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After obtaining the views of many Omahans through public hearing testimony, personal interviews and telephone inquiries, the committee has concluded that this lack of respect must be dealt with promptly if the city is to have effective and humane law enforcement.
To be sure, not all lack of respect is based on documentable facts. Some of the mistrust is based on peoples' feelings. But fact or feeling, the rift between some citizens and officers is there.
Findings --Broadly described, citizens' complaints about Omaha police fall into these categories:
--There is a tendency for officers in the largely white police force to use excessive force and/or discourtesy when they stop minority persons.
--When an incident occurs in minority and poor communities, there is invariably too much show of force by the police. This distorted presence only helps fuel existing tensions.
--The committee found many minority and poor citizens who believe police are not there to protect them, but to protect the white community.
--A corollary point is the distinct feeling that there is a dual
--Most minority citizens are sure that most of Omaha's white police officers are racist to one degree or another. Police officers, according to our task force survey, don't believe minority and poor citizens support them. This makes it almost impossible for viable police-community relations. 15
The newspaper files do not show any reviews of community perceptions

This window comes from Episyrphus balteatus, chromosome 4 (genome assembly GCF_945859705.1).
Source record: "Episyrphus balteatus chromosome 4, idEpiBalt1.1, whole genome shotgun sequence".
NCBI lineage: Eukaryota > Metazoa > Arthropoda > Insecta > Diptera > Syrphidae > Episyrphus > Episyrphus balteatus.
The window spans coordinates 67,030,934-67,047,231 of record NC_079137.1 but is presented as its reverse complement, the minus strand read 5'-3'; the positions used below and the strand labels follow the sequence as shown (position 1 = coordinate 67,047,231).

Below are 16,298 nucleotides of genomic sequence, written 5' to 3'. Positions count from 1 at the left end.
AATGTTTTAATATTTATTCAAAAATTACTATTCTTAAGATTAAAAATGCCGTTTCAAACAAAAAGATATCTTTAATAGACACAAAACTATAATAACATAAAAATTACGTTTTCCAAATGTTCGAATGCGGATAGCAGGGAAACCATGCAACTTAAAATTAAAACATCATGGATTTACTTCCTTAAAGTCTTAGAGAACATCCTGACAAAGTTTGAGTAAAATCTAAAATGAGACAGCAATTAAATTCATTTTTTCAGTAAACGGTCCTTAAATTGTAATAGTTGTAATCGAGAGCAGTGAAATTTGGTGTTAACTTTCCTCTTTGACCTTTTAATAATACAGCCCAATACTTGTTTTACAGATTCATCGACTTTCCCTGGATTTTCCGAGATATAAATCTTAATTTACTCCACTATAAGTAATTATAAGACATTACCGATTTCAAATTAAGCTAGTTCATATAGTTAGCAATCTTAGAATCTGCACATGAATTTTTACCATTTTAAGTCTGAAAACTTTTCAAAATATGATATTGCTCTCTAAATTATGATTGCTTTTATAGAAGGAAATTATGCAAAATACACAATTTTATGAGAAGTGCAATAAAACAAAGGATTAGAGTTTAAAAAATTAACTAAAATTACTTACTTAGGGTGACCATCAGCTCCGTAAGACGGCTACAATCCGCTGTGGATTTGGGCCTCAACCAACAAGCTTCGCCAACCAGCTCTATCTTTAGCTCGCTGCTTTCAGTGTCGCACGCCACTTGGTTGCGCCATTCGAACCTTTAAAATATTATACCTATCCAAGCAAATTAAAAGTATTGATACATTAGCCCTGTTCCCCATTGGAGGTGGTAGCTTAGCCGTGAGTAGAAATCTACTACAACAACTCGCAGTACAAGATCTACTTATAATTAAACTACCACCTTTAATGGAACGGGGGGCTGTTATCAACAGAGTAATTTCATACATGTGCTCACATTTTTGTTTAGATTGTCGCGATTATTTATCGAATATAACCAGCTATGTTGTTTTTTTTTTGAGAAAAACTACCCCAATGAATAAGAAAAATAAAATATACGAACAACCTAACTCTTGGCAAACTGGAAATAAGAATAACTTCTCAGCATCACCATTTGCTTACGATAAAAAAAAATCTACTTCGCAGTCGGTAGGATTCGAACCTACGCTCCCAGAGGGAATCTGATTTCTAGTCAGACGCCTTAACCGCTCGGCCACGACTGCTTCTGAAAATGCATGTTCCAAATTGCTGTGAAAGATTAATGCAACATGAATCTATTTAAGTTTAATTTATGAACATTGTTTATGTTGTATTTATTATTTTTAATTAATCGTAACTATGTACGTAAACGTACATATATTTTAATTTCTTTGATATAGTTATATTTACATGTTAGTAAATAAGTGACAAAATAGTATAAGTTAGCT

between 1975 and 1980.
But then interest recurred. Although then Chief
Andersen did not think relations between the police and community had
deteriorated, State Senator Ernest Chambers pointed out that there had been a
number of incidents in which the police had used excessive force. He said
that there were a few officers who were highly prejudiced and blamed then
16 Mayor Al Veys and Chief Andersen for failing to control these men. His
concerns were shared by four veteran black police officers interviewed by the World-Herald. They pointed out that as race relations became less visibly tense many of the police-community relations initiatives of the city had been
abandoned and that their absence contributed to a rise in hostility. They
thought merely by properly disciplining the few officers responsible for
allegations of brutality much of the tension could be reduced.
chief of police and president of the Omaha police union denied there were any
The World-Herald, commenting editorially, stated "There exists
within the black community an impression that its complaints are not handled
properly within the Police Department. Whether this be true or not, the
impression and suspicion become deeper with each incident.
police chief Joseph Friend commented that "The respect for policeman just
isn't there anymore.
It's a sign of the times. Respect for authority is
declining and the policeman is taking the brunt of it." He pointed out that "Some people believe that policemen are brutal and they think they will be brutalized, so they react before anything happens."19
Commenting on charges made by the black community of police misconduct, former mayor Al Veys said that "inflammatory comments about possible problems between police and blacks do nothing to help solve problems."